Brian May On Nicksy In The Morning WireFM 107.2 - http://youtu.be/odic6QD2ie8
**Fri 21 Jun 13**
WELSH DAILY POST
Queen legend Brian May and Kerry Ellis visit Llandudno for Born Free Tour
No-one can accuse Brian May of living a quiet life after Queen. In the last decade alone, he’s performed on top of Buckingham Palace, rocked out at the closing ceremony of the London 2012 Olympics, and is even thinking of collaborating with Gangnam Style hitmaster, Psy.But for now, the legendary guitarist is turning his attention to a more intimate affair, swapping the “big production” stage lights for candlelight as part of the acoustic “stripped back” Born Free Tour.
Back by popular demand, Brian’s talents are complimented by the stunning tones of songstress Kerry Ellis as they get set to serenade audiences at Llandudno’s Venue Cymru a week Saturday. Touched by the plight of the endangered lions in Africa, the pair have come together to raise money and awareness of the Born Free Foundation, which protects and conserves the threatened species.
But how does the understated unplugged sound compare to the more adreneline-fuelled spectaculars the rocker is used to?
“It’s a very different kind of performance that came about when Kerry and I went to Africa,” Brian told the Daily Post. “We ended up doing a couple of impromptu concerts in the middle of the jungle, it was such an amazing feeling, especially having a small audience, that we thought wouldn’t it be great to bring this to the UK and try and recreate that atmosphere around Britain? Also we discovered stripping away the big arrangement and just doing it simply with the vocal and guitar, literally brought out the song better. It seemed to put the song into a stronger bracket and you really get into the soul of the music – it’s really been something I’ve enjoyed.”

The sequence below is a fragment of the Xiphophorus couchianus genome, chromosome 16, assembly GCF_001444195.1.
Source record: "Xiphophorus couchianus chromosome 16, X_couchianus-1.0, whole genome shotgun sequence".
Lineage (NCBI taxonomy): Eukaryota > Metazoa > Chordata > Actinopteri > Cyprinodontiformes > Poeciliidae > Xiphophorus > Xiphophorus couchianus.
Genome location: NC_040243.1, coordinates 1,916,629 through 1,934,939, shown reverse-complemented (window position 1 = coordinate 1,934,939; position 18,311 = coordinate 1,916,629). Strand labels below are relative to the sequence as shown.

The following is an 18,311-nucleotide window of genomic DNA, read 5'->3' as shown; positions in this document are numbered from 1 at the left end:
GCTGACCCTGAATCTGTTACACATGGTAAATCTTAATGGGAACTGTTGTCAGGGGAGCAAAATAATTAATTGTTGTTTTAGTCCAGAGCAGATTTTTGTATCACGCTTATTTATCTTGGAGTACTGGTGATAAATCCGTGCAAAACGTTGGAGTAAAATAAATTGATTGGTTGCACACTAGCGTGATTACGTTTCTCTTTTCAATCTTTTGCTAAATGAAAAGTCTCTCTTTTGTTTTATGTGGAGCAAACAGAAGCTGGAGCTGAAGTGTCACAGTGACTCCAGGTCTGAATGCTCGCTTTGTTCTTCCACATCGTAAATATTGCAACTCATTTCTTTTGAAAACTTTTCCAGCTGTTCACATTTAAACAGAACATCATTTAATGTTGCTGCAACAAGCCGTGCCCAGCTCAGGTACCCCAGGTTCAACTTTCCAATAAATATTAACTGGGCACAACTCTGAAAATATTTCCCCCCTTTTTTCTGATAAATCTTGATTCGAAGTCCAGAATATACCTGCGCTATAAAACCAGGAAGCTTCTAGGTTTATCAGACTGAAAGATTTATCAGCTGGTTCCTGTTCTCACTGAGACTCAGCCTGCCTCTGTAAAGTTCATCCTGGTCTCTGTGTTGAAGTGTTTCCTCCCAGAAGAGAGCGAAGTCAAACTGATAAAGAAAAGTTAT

He added: “For me, it’s like going back to the roots and rediscovering the way we stared.
“I started playing the guitar as an accompanying instrument, which a lot of people don’t do these days, so to me there is great joy in shifting up, but not too much to compliment the voice, because Kerry’s got an amazing voice.”
Kerry Ellis added: “I am so excited to be taking Born Free out again with Brian, the audience reactions were so special on the first tour.”
**Sat 22 Jun 13**
Thanks for voting
Next round - 'Brighton Rock' will be up against 'Crazy Train' by Randy Rhoads.
**Fri 21 Jun 13**
VOTE IN THE GUITAR WORLD POLL
GUITAR WORLD have kicked off a summer blockbuster of their own — a no-holds-barred six-string shootout. Pitting Guitar World's top 64 guitar solos against each other in an NCAA-style, 64-team single-elimination tournament. Every day, they will ask you to cast your vote in a different guitar-solo matchup as dictated by the 64-team-style bracket.
You can vote only once per matchup. The voting for each matchup ends as soon as the next matchup is posted (Basically, that's one poll per day during the first round of elimination, including weekends and holidays).
TODAY'S SHOOTOUT: BRIAN MAY V KIRK HAMMETT HERE